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Research Guides

Eastern Washington University Libraries

Music 603: Graduate Music Education Project

Searching EBSCOhost Databases (RILM, Education Research Complete, ERIC)

Below is an example search using the database RILM. I have screen shots of the search process. If you'd like to see videos of searching a database, go to:

NOTE: These videos aren't tailored to EWU, so finding the full text if the article isn't there is not shown. If you need help on that part, scroll down.

Type in Your Search Terms

  • Turn your topic into keywords, break them down to one word or a simple phrase. Do not type in a string of words or an entire sentence.
  • Put one concept per box, with an OR in between synonyms in the same box -- many times the database will offer suggestions
  • Use a * to stem or truncate, in this example, to find any word beginning with teach - teach, teaching, teacher, etc.
  • Put simple phrases "in quotes". NOTE: The database won't do this for you if you choose the drop-down suggestion.

screenshot of the search boxes of the database RILM

Narrowing Results

We got over 4000 results -- I would suggest trying to narrow down to 30-60 results, or at least down to less tscreenshot of the limiters on the left side in the database RILMhan 100 results. How? By using the limiters supplied. The database wants to help us narrow down. Note the various limiters on the left side:

  • Academic Journals -- I want to limit to articles from magazines and scholarly journals
  • by Date -- let's try the last 10 years.
  • by Language -- RILM is an international database with lots of articles in other languages that you may not be able to read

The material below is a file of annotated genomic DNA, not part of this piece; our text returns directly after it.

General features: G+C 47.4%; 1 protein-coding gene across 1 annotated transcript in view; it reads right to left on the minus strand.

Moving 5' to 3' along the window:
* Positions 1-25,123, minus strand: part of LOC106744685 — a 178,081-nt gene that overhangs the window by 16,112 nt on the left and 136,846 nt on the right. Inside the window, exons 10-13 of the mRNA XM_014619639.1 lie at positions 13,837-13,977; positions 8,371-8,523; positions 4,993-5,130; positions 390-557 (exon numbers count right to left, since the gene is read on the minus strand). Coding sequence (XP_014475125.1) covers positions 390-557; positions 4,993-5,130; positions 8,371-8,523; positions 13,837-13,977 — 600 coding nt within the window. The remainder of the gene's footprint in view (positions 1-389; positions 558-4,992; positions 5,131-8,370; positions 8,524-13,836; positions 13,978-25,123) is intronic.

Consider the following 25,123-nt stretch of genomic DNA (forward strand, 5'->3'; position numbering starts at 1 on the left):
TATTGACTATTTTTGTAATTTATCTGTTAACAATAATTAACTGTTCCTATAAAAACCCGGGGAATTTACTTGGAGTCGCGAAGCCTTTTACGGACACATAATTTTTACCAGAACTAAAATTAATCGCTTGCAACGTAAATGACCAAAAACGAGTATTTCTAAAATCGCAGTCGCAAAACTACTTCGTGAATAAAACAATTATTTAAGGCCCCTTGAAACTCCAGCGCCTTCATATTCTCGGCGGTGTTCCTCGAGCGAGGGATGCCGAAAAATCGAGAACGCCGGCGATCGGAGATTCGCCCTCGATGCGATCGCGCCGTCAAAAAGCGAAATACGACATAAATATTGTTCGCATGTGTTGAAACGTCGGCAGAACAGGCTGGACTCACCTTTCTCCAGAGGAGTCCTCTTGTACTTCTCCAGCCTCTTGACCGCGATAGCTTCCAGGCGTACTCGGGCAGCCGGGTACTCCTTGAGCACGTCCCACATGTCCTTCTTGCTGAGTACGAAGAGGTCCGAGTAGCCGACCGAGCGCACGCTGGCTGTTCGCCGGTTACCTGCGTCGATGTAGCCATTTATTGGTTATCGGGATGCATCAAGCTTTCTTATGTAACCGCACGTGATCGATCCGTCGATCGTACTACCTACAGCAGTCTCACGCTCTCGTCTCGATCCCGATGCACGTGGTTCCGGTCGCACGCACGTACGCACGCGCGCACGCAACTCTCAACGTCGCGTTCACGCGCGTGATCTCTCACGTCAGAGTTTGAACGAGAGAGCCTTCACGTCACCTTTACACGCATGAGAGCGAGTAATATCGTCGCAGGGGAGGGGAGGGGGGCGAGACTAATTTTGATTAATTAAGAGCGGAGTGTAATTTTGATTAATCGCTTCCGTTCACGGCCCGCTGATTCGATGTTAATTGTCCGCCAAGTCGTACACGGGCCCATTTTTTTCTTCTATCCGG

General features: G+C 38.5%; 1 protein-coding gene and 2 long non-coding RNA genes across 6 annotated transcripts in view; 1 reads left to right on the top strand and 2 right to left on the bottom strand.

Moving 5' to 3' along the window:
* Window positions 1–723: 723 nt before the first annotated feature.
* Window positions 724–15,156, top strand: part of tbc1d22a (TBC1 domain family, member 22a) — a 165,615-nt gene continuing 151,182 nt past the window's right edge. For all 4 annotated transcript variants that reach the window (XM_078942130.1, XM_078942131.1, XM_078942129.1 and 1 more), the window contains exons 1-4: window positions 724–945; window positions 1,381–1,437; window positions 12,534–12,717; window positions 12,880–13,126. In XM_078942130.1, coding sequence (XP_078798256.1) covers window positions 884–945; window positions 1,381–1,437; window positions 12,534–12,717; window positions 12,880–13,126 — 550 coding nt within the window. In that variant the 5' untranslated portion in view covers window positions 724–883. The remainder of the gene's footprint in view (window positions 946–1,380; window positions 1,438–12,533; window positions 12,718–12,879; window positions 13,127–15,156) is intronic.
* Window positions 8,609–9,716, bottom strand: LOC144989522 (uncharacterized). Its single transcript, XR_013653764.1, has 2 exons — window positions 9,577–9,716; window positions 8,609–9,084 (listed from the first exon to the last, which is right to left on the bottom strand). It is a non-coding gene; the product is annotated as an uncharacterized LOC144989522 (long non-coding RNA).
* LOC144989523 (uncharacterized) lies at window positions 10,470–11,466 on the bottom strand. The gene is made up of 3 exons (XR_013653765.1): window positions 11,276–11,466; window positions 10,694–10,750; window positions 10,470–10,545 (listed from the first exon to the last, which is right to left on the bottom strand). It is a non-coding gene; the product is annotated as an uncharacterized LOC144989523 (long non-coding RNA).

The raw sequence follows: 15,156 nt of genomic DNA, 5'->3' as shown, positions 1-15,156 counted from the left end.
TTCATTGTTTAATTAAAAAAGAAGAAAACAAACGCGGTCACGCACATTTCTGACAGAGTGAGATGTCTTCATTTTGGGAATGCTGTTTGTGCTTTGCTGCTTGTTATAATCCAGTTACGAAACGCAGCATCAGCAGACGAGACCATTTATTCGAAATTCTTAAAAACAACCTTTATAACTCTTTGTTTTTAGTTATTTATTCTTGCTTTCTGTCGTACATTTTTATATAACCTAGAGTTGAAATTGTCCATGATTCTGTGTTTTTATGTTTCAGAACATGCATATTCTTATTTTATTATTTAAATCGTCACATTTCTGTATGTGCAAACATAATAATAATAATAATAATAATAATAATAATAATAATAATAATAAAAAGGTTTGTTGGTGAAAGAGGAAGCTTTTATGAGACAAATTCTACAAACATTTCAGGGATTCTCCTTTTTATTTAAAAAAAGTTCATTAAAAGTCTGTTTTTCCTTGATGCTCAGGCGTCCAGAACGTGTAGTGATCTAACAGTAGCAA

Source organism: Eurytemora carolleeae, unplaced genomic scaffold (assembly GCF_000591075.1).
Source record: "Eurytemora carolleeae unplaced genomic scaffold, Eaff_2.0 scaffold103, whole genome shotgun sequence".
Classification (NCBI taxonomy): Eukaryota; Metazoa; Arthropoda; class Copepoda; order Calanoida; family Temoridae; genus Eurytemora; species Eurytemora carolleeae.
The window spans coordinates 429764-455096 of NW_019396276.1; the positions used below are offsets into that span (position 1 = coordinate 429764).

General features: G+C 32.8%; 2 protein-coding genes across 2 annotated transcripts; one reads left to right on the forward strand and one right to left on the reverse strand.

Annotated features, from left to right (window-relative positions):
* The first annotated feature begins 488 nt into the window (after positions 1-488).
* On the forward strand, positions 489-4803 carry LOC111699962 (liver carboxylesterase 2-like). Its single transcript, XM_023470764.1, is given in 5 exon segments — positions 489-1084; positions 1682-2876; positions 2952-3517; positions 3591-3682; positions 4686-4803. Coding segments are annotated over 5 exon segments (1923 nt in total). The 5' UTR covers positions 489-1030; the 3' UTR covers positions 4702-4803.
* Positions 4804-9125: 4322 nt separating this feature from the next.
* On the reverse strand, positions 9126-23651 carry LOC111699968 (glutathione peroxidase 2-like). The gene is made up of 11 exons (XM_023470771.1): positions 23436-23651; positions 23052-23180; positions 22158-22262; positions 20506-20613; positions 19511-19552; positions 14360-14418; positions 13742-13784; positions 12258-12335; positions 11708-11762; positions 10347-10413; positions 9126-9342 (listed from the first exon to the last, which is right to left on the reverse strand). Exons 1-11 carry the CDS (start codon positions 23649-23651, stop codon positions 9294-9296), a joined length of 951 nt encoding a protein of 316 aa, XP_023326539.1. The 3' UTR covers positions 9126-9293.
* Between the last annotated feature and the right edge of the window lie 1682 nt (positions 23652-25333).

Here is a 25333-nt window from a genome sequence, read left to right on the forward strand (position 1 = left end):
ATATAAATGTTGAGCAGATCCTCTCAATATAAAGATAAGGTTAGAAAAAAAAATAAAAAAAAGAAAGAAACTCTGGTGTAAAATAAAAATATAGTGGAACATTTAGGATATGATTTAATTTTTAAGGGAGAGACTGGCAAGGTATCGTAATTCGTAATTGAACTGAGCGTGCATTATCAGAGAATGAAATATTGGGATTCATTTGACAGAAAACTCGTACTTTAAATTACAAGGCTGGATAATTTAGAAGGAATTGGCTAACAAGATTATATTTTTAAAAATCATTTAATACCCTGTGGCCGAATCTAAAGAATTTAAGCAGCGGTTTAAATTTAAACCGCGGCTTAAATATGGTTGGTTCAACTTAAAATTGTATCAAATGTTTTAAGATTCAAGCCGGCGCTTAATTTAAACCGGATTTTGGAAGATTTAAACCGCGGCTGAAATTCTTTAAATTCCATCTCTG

• by Subject - this is the most powerful limiter to narrow your results by the subject tags the creators used

Narrowing by Subject

  • The best way of narrowing by subject is to click on the down arrow by Subject, then click the Show More to view all of them.
  • Just like we typed in one concept per box, look for various terminology for each concept separately, click on all the ones that are relevant, then click Update. Then go back and look for terminology for another concept. By checking more than one, you're doing an OR search.
  • If I scroll through the subjects for the concept music education, I see music education, band, ensemble playing, etc.
  • Keep doing this until you have narrowed to around 20-40 results. Or at a minimum, get it down to less than 100.

screenshot of the subject limiter in RILM

Reviewing Your Results

Click on the title of the article to read the abstract. In RILM, you won't be able to see how many pages the article is without looking at the full text of the article. (It only lists the first page number.)

Finding the Full Text

Sometimes the full article is available right there. Look for a PDF link.

If it's not full text right there, look for the Check for Full Text button.

Clicking the Check for Full Text button in the databases brings up a screen like the one below...

screenshot of the results of using the check for fulltext button

If the article is available online, it will say Online Access. Scroll down to the View It section to see links to databases (in the example, it's full text in 3 different databases).

If the article is not available full text, it will say Check Availability. Scroll down to the Get It section to see if we have it in print or microfilm -- if we do, there will be a call number and note the years. This is more likely to be applicable for older articles from the 1990s or earlier. (Unless you live close to campus, we will scan copies of articles in our physical holdings. Just use the Interlibrary Loan request and put in the comments section that we have it, but you are an online student.)

If we do not have it online, then you may request it via Interlibrary Loan (ILL). Use the link from the View Online or Get It section.